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Eliane Lucassen works the night shift at Leiden University Medical Center in the Netherlands, beginning her day at 6 p.m. Yet her own research has shown that this schedule might cause her health problems. “It’s funny,” the medical resident says. “Here I am, spreading around that it’s actually unhealthy. But it needs to be done.”
Lucassen and Johanna Meijer, a neuroscientist at Leiden, report today in Current Biology1 that a constant barrage of bright light prematurely ages mice, playing havoc with their circadian clocks and causing a cascade of health problems.
Mice exposed to constant light experienced bone-density loss, skeletal-muscle weakness and inflammation; restoring their health was as simple as turning the lights off. The findings are preliminary, but they suggest that people living in cities flooded with artificial light may face similar health risks.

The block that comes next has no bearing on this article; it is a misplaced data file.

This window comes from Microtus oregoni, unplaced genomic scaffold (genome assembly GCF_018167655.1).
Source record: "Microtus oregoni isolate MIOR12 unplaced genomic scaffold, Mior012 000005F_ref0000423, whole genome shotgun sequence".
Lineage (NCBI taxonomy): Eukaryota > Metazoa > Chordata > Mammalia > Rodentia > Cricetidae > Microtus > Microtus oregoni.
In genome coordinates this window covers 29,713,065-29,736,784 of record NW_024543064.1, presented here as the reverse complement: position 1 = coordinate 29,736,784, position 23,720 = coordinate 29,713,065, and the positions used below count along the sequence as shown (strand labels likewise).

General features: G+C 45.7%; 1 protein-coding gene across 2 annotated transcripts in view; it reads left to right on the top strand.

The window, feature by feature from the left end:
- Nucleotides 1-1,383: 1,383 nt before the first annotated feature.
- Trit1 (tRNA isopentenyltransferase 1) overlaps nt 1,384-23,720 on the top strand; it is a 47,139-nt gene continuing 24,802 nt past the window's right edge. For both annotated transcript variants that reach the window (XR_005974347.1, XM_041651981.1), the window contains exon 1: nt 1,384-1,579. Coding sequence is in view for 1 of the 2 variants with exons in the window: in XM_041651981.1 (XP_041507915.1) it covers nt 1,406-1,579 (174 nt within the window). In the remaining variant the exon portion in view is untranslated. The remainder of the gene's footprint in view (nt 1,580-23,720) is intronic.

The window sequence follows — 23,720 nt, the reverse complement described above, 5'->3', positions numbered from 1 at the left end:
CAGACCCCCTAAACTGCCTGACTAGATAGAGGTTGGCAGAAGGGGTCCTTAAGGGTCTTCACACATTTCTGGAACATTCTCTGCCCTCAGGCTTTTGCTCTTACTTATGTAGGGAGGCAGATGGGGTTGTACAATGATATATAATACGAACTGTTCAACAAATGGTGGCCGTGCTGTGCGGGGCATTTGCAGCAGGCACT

“We came to know that smoking was bad, or that sugar is bad, but light was never an issue,” says Meijer. “Light and darkness matter.”
Many previous studies have hinted at a connection between artificial light exposure and health problems in animals and people2. Epidemiological analyses have found that shift workers have an increased risk of breast cancer3, metabolic syndrome4 and osteoporosis5, 6. People exposed to bright light at night are more likely to have cardiovascular disease and often don’t get enough sleep.
Yet drawing a direct link between light exposure and poor health has been difficult. Meijer’s group explored this relationship in mice by implanting electrodes in the part of the animals’ brains that controls their body clocks, to measure the activity of neurons there. The scientists then housed the mice in brightly lit cages for 24 weeks.
The animals had bedding …